a
F'
and
L(F',) = L(F,)
leads to a contradiction as follows. The word ai(resp. c l i + 1 ) occurs in E ( F ; ) in the segment corresponding to S1 (resp. S,). This implies that the letter b generates according to F; (possibly in several steps) a word with some barred letters. Considering the second occurrence of b, we infer that L(F',) contains two words with barred letters, which is not possible. (A slight modification is needed for this argument in case S , is the last segment.) Assume, secondly, that b occurs in the subword h(bl . . . bk)of mi+ We may then assume also that this occurrence of b is not generated by the occurrence of hk+ = h according to F'. (Otherwise, h occurs also later on, and so we are back in the case already treated.) We now proceed as before, except that in ai+ we let the occurrence of b stand as it is and provide only the other letters of h(bl . . . h k ) with bars. In the same way as above, we infer that F and F' cannot be form equivalent. 0
,.
,
We need one further lemma to take care of the case of finite forms. We want to emphasize that the problem of deciding the form equivalence of two finite
forms Fl and F , is far from being trivial because the language families 9 ( F , ) and 9 ( F 2 ) are infinite. In fact, even for very simple finite forms F it is sometimes very difficult to decide whether a particular language is in Y ( F ) . To see this the reader might try to characterize the family 9 ( F ) for the form F with the axiom ub and productions
a+b,
b+c,
c+a.
186
111 SINGLE ITERATED HOMOMORPHISMS
Lemma 5.8. Assume that F, and F 2 are two .form equivalent PDOL forms such that every word in the languages L ( F , ) and L ( F 2 )is ojlength k,jor some k 2 2. Then the sequences E(F,) and E(F2) are isomorphic. We again only outline the proof of Lemma 5.8. It is easy to see that the case k > 2 can be reduced to the case k = 2. In fact, if k > 2 we can establish the isomorphism of E(F,) and E(F,) from the isomorphism of the sequences of each pair of “subsystems” obtained from F , and F2 by considering only two columns of letters. The proof for the case k = 2 is more involved. It is carried out by a case analysis concerning the positions of letters common for the two columns. 0 We are now in the position to establish the main results of this section.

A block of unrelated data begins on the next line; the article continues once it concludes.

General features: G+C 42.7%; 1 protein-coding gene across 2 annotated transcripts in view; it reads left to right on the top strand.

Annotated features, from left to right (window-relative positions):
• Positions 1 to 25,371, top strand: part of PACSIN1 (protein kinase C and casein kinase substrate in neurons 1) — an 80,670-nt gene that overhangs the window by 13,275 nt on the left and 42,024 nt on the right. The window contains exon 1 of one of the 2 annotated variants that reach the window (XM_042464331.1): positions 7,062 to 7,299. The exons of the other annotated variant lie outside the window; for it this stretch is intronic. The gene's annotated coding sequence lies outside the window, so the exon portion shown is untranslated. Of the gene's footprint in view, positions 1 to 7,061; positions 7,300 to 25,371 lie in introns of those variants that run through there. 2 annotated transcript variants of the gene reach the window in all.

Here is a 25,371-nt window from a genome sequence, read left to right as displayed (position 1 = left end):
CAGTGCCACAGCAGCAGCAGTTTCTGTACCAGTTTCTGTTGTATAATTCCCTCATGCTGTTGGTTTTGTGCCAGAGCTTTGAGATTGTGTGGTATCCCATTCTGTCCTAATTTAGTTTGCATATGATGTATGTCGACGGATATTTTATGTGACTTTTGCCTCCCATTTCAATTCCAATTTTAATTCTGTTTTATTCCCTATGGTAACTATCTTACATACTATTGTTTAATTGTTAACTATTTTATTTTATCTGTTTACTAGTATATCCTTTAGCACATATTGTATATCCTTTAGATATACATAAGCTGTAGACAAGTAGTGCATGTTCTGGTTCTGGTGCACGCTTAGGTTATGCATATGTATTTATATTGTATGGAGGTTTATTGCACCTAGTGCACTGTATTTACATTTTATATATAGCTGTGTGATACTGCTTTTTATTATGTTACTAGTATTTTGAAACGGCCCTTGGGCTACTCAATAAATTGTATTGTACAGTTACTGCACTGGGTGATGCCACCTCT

Theorem 5.9. Assume that F , and F 2 are form equivalent PDOL.forms and that some word in the language L(F,) v L(F2) is oj’length greuter than one. Then the sequences E ( F , ) and E(F2) are isomorphic. Proof. Observe first that if F,(k)and F2(k),k 2 1, are forms obtained from F, and F, by removing the first k segments in the sequences, then also F,(k) and F,(k) are form equivalent. From this observation, Theorem 5.5, and Lemma 5.8 our theorem now follows by a downward induction based on Lemma 5.6. 0 The notions of good and bad letters can in an obvious way be extended to concern the case where the two PDOL sequences are isomorphic instead of being equal. This modification is needed for the following result.
Theorem5.10. Assume that F1 and F2 are as in the previous theorem and that the cardinality of their alphabet equals n. Then, with the exception of the n  2Jirst words, the sequences E(F,) and E(F2)contain only words with good letters. Each of the bad letters occurs only once in each sequence. Proof: We use Lemma 5.7. The bound n  2 is obtained by noticing that there must be at least one good letter and that the last word containing bad letters must contain at least two of them. 0 The bound n  2 is the best possible in the general case; cf. Exercise 5.4. The next theorem shows that our conditions necessary for form equivalence are also sufficient, even for sequence equivalence.
Theorem5.11. Assume that F 1 and F 2are PDOL forms such that E ( F , ) = E(F2)and each bad letter occurs in the sequence E ( F l ) only once. Then F , and F2 are sequence equivalent.
187
EXERCISES
Proof: Given an interpretation F‘, of F , , an interpretation F’, of F , with the property E(F;) = E ( F ; )
can easily be constructed inductively, “level by level.” The situation being symmetric, the theorem follows. 0 Theorem 5.12. All of she following conditions (i)(iii) are equivalent for two PDOL forms F , and F , , differentfrom the exceptional forms Fl(n, k ) and F,(n, 1) given in Exumple 5.1 :
(i) (ii) occurs (iii)
F , und F 2 arejbrm equivalent. The sequences E ( F , ) and E ( F , ) are isomorphic, and each bud letter only once. F , und F , are sequence equiualenf.
ProoJ: (i) implies (ii) by Theorems 5.9 and 5.10. (ii) implies (iii) by Theorem 5.1 1. That (iii) implies (i) is obvious from the definitions. 0
Our last theorem is an immediate consequence of Theorem 5.12 and the fact that the decision method is obvious if we are dealing with the exceptional forms. Notealso that the algorithm resultingfrom condition (ii) is very simple: if suffices to consider the n  1 first words in the sequences, where 11 is the cardinality of the alphabet. Both theform equivalence and the sequence equivalence are Theorem 5.13. decidable ,for PDOL forms. Exercises 5.1. Compare the definitions of a DOL form and an EOL form. Restate the definition of a DOL form in terms of a dfl substitution. 5.2. Complete the proof of Lemma 5.7 in the cases j = i and j c i. 5.3. Carry out the proof of Lemma 5.8 for k letters appearing in the two columns are disjoint.
=
2, provided the sets of
5.4. Prove that the bound n  2 given in Theorem 5.10 is the best possible.